February 13, 2014

Nothing Short of Perfect

Dear M,

Most of us dream of the day when we can stop working for others and be our own masters. For writers who take writing seriously enough, it more or less means becoming a full-time writer. Every time our boss seems disappointed with us, we wish we could put in our papers, wave farewell and sit at home, writing.

We dream of people asking us, What are you working on now?
Oh I am working on my dream project, something that has been on my mind for a very long time... I have been researching on this for one-hundred-and-twenty-seven years...

Then we write knowledgeable articles on how a writer can develop discipline: I think discipline is necessary for a writer. Take me, for instance. I get up at five and write for two hours, then I read the newspaper and attend to the house and my family, from nine I again write non-stop for four hours. In the afternoon I take a nap, I read for two and a half hours, and take an evening walk. The fresh air inspires me to write new twists in my story. Then I spend an hour attending to fan emails. After dinner I write again for one hour, watch TV with the family and go to bed...

That felt good, didn't it?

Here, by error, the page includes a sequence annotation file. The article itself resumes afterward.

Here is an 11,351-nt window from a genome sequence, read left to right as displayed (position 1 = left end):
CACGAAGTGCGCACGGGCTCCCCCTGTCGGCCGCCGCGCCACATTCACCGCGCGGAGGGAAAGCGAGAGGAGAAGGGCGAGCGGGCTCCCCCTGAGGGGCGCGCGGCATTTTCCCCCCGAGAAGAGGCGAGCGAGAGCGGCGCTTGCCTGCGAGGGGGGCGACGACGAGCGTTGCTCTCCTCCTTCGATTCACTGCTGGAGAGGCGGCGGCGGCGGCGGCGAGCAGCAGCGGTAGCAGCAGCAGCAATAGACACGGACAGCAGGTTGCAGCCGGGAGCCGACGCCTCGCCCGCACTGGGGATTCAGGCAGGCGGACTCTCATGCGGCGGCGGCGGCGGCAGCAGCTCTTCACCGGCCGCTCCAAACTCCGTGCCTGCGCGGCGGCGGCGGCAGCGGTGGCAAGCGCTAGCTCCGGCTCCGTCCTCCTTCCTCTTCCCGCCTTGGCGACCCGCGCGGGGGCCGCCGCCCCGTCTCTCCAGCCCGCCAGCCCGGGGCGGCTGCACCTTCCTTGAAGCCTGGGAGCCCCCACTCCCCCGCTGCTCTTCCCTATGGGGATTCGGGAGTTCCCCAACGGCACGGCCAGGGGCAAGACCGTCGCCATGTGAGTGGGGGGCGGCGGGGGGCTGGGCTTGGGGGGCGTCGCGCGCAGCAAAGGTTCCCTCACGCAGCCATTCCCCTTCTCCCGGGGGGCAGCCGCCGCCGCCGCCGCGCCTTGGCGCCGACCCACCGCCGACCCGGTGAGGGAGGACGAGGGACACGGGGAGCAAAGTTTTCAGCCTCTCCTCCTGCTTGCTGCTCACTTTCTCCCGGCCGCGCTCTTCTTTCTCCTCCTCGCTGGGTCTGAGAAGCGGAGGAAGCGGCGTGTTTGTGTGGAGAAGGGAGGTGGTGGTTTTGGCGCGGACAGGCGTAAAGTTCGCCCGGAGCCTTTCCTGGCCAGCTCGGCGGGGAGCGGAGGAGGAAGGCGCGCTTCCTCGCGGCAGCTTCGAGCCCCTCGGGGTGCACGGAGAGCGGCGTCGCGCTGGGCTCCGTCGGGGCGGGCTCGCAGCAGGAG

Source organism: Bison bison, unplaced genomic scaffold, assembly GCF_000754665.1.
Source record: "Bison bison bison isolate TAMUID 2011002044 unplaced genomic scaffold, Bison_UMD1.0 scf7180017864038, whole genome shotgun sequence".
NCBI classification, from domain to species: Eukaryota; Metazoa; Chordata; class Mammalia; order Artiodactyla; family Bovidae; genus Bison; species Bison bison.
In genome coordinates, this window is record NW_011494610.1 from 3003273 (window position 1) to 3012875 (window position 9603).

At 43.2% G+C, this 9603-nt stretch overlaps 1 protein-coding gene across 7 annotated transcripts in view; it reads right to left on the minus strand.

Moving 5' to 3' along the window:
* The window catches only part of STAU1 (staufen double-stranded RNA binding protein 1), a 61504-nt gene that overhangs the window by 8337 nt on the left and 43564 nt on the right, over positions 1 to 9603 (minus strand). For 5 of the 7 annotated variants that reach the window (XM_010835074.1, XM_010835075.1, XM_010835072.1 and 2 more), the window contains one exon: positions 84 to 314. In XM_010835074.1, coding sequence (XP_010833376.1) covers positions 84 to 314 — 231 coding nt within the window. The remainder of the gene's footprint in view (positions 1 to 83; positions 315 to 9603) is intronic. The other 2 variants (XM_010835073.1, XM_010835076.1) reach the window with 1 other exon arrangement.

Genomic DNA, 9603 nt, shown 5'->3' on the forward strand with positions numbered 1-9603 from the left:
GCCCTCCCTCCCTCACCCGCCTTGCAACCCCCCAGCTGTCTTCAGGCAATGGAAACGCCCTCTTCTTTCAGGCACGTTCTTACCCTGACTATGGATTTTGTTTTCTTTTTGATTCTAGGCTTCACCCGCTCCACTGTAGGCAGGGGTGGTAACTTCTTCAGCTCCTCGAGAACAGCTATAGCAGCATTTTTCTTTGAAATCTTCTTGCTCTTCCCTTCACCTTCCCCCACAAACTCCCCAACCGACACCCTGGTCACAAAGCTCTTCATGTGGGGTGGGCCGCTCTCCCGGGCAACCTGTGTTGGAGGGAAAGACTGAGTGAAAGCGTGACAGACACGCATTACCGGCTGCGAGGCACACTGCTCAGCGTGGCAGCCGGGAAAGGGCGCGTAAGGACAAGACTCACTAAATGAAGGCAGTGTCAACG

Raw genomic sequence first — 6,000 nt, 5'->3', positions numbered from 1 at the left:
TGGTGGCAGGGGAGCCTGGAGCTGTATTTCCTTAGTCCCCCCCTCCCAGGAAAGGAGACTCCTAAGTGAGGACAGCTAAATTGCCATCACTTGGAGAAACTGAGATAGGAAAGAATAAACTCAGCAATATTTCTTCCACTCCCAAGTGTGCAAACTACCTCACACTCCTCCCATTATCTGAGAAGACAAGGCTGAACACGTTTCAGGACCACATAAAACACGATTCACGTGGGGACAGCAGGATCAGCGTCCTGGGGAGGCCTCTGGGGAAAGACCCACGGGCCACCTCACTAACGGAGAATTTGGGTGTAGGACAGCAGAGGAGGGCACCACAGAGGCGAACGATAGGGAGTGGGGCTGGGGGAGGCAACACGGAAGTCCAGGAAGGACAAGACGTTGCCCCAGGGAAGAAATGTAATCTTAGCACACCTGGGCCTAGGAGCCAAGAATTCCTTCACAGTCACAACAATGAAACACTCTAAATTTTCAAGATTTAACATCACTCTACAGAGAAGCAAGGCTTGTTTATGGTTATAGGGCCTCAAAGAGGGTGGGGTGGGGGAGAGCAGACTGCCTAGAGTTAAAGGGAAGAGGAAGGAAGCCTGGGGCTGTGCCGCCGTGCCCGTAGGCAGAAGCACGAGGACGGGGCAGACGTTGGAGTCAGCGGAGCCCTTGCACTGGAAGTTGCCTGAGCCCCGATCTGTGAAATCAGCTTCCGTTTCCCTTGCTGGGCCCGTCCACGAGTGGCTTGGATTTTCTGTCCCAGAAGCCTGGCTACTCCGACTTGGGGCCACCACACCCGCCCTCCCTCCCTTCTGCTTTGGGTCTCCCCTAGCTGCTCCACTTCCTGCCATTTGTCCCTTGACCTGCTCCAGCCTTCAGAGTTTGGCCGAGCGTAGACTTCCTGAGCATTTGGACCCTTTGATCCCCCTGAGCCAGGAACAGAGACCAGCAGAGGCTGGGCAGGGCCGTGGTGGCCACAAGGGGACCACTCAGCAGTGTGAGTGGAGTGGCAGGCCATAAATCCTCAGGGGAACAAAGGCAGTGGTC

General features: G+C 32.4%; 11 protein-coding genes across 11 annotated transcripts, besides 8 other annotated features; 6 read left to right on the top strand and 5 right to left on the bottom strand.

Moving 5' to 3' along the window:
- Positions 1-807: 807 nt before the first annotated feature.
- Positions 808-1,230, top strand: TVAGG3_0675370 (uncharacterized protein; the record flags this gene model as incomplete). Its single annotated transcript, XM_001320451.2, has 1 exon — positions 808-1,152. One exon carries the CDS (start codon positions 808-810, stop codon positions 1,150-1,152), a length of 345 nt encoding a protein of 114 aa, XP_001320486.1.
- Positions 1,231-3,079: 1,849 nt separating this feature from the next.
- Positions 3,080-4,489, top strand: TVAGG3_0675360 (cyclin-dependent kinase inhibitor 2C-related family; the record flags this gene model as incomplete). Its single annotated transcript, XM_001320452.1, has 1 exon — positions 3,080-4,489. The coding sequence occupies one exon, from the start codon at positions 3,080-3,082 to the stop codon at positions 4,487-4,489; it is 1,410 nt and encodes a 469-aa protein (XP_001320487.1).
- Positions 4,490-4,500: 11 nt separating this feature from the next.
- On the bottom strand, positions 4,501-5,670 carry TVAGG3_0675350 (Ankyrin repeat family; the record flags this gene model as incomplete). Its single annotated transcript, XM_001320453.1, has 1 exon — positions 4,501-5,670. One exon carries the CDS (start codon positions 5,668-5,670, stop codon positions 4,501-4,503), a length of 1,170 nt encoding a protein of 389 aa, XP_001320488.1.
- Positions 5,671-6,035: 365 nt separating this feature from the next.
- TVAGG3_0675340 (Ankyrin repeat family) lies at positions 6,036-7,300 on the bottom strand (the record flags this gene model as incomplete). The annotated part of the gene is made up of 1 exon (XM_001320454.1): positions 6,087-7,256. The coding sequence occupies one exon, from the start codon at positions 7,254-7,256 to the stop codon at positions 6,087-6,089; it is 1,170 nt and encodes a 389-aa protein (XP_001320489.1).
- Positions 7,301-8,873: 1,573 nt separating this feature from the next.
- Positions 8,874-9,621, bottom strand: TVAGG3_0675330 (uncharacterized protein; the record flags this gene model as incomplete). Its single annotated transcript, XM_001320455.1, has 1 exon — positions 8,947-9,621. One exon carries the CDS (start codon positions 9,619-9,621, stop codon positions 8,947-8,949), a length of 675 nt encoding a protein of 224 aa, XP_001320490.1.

In the meantime, we are still pushing against the odds, looking up heavenward and seeing the dream amidst the clouds, mocking us...

Getting published is like having your appraisal (yeah, I might have said this before, I can't get that feeling out of my mind!). It is not enough that you perform well in the organization, it is also important that others don't perform as well as you - it is a silly, comparative grading system. It is not enough that you write great stuff, it is also important that none of the other new authors write anything significant, so that the publisher throws everything out and looks at your MS alone.

So our MS has to be nothing short of perfect. Our boss isn't going to think, oh s/he has put in so much effort into this, let me be kind. He is going to mercilessly sift through our work, find flaws and grade you against the better performers (and send you polite and apologetic rejection slips).


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